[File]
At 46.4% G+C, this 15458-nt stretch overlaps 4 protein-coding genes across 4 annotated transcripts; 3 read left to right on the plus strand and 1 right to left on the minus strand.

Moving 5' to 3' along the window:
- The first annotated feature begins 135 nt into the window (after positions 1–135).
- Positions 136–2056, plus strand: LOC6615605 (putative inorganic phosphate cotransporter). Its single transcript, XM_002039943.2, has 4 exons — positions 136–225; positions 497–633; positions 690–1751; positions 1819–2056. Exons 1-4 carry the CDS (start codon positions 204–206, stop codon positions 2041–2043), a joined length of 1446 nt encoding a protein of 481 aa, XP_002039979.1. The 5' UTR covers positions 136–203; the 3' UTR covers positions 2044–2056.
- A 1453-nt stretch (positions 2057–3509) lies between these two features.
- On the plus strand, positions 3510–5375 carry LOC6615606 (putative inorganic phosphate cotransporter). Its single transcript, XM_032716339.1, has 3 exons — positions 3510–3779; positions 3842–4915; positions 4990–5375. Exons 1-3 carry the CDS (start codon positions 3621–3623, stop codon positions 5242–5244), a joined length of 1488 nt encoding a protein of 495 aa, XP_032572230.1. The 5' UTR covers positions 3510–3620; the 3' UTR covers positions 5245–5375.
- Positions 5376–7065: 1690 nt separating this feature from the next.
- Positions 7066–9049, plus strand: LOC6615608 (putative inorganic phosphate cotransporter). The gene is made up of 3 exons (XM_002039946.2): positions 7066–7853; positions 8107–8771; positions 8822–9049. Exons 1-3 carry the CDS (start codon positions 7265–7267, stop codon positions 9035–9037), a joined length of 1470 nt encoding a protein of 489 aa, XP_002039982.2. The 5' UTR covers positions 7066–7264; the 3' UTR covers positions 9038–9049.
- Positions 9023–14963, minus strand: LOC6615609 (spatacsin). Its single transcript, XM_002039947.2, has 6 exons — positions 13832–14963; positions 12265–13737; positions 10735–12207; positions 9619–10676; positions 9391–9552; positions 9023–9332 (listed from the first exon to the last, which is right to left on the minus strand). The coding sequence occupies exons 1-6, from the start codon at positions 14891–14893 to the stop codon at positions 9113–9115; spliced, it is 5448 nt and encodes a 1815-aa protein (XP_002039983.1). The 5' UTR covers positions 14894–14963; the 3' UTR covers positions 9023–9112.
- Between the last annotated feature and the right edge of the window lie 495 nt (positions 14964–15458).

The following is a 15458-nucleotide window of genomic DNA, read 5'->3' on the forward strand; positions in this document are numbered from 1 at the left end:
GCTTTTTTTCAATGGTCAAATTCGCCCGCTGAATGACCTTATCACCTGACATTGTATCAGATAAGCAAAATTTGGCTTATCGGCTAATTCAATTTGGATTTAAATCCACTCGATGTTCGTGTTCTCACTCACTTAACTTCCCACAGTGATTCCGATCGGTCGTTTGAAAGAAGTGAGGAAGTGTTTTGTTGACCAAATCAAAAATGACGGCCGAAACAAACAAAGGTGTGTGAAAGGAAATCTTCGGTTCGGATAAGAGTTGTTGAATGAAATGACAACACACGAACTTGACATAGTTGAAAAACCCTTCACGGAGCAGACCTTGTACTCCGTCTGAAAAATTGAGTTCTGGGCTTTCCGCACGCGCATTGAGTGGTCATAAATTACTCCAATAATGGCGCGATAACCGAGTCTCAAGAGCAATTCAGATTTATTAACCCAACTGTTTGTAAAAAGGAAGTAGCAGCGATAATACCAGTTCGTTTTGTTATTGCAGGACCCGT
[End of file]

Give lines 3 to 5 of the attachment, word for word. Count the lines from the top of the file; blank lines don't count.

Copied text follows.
- The first annotated feature begins 135 nt into the window (after positions 1–135).
- Positions 136–2056, plus strand: LOC6615605 (putative inorganic phosphate cotransporter). Its single transcript, XM_002039943.2, has 4 exons — positions 136–225; positions 497–633; positions 690–1751; positions 1819–2056. Exons 1-4 carry the CDS (start codon positions 204–206, stop codon positions 2041–2043), a joined length of 1446 nt encoding a protein of 481 aa, XP_002039979.1. The 5' UTR covers positions 136–203; the 3' UTR covers positions 2044–2056.
- A 1453-nt stretch (positions 2057–3509) lies between these two features.